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System being tested against piracy

System being tested against piracy
BAE Systems, Europe?s largest defence company, is working with BP to test a system capable of protecting oil tankers against pirate attacks.

BAE Systems, Europe"s largest defence company, is working with BP to test a system capable of protecting oil tankers against pirate attacks.

BAE Systems, Europe"s largest defence company, is working with BP to test a system capable of protecting oil tankers against pirate attacks.

The two companies are expected to run trials of the system early next year and, if it is successful, it could open a ship-protection market worth up to $20 billion (£12 billion) for BAE.

Piracy has become a major threat to shipping in areas such as Somalia, the Gulf of Aden and off the coast of West Africa. There were 111 reported attacks last year and 42 ships were successfully hijacked. The ships were then ransomed and between $30 million and $50 million was paid out to the pirates. Defence sources believe that the number of attacks this year may already be double the 2008 total.

Ship owners have been seeking ways to protect their vessels, which can often be carrying cargos worth up to $100 million, but the existing technology on board ships is not advanced enough to detect the small, fast boats favoured by pirates.

BAE said yesterday that it had developed a surface wave radar that was capable of spotting the smallest skiffs even beyond the horizon. BAE"s radar has a range of up to 25 kilometres (16 miles) and covers a 360-degree arc around the ship, while existing radars usually face forward and have a range of only a few kilometres.

The radar will be linked to software that has been developed for the military and is capable of analysing a target"s behaviour to determine whether it is a threat. BAE hopes that this will allow the system to differentiate between fishing and pirate vessels.

Once an attack has been identified, the ship"s captain will be able to speed up and take evasive action. At present, many ships are boarded before the crew even realise they are in danger.

BAE is also working on a system that will prevent attacks if the pirates get close. A number of options are being developed, including a laser that dazzles attackers.

Nick Stoppard, director of solutions development at BAE, said: ?Once a pirate has his hands over the railing, it is all over. The priority therefore has to be surveillance, detection and then prevention.?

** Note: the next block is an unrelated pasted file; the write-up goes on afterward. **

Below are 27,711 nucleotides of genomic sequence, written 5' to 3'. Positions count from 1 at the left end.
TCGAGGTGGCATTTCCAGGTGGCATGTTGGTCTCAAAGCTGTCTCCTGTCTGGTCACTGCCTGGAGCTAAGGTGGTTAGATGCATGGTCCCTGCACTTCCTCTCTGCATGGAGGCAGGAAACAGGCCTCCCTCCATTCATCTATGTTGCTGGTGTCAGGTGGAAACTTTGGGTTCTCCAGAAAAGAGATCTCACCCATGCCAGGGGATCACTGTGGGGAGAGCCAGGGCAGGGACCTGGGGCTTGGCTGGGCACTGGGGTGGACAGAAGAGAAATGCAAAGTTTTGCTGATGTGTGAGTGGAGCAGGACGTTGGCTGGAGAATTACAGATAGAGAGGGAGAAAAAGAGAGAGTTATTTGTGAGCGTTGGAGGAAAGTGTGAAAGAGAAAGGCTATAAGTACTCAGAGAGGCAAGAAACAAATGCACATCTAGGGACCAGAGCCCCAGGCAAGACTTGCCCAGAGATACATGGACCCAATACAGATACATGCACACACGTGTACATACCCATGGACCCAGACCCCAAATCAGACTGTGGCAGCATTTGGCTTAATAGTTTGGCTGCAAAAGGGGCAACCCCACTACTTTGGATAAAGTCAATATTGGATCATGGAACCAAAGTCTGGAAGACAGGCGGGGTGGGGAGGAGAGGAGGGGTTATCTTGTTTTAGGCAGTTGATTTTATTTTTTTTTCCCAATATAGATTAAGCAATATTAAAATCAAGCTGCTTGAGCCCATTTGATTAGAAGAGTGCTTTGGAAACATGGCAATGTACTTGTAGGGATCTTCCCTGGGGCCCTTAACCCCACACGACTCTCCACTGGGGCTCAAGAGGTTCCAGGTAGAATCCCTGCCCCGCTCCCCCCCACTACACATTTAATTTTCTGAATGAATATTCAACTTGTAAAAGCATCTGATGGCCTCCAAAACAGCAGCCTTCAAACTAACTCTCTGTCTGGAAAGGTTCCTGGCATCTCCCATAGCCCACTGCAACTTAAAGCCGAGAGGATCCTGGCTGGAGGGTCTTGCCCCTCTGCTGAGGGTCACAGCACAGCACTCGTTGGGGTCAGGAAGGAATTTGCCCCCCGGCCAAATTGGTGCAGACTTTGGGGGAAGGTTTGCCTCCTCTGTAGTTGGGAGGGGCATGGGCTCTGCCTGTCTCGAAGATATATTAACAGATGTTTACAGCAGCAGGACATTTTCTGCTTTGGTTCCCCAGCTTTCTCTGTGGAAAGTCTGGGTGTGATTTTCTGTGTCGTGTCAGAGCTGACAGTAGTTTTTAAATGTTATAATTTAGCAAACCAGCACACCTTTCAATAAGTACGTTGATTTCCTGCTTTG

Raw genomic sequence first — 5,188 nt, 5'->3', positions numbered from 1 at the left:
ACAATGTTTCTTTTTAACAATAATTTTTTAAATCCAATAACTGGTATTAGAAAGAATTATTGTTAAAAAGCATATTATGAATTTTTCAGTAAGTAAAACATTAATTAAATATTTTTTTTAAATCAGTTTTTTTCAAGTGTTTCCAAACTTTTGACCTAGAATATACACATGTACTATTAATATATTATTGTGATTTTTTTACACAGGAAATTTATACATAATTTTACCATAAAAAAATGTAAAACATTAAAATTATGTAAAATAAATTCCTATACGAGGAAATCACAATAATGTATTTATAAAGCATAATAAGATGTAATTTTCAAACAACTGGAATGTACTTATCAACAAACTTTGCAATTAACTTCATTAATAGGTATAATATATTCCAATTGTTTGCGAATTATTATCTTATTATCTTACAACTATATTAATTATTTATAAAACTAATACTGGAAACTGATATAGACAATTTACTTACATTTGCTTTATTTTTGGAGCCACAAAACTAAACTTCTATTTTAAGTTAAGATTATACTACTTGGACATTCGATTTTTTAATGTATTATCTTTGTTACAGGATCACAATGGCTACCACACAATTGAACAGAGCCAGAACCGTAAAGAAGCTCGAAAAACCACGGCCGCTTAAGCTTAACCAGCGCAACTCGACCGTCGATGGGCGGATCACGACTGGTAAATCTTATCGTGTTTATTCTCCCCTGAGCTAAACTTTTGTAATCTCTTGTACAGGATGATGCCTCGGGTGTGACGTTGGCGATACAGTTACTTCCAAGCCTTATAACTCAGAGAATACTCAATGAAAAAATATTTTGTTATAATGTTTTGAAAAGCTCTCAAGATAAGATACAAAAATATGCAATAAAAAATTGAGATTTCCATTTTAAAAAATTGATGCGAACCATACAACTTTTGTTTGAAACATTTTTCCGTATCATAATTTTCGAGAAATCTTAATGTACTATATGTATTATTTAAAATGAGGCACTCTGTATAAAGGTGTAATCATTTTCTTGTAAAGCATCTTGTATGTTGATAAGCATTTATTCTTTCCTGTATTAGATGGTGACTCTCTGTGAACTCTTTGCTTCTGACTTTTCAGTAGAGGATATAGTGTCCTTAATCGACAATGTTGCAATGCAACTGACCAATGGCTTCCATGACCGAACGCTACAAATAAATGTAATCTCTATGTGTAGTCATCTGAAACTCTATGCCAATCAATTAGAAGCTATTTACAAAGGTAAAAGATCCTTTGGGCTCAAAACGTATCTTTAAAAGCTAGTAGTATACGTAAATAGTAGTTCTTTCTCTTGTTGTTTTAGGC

BAE has said that it plans to make the system available at a price that will allow ship owners to install it across their fleets. With an estimated 36,000 oil tankers and other large cargo ships around the world, the potential market is enormous.

The problem of piracy in the Gulf of Aden has forced European countries and the United States to send naval vessels to the region but the area is so large that their ability to intercept attackers is limited.

Some ship owners have hired armed guards to protect their vessels but there are fears that this could make the situation worse by encouraging pirates to adopt increasingly aggressive tactics.

Ships also use sonic weapons and water cannons to repel attackers but the effectiveness of these systems has proved limited.

Last year, the MV Sirius Star, a Saudi-owned oil tanker, became the largest vessel to be hijacked when it was attacked off the coast of East Africa. The attack marked a leap forward in the pirates" ambitions. The ship, which is more than 300 metres (330 yards) long and worth $150 million, was carrying oil worth more than $100 million.

A ransom of $3 million was reported to have been paid but one of the pirate boats later sank in a storm. News reports at the time suggested that the body of one pirate washed ashore with a plastic bag containing $153,000.

Crime on the waves

111 Attacks on shipping reported in 2008

$50m Maximum paid in ransom to pirates last year

25km Range of BAE Systems" new surface wave radar

36,000 Total number of large ships on the world"s seas

www.TurkishMaritime.com.tr

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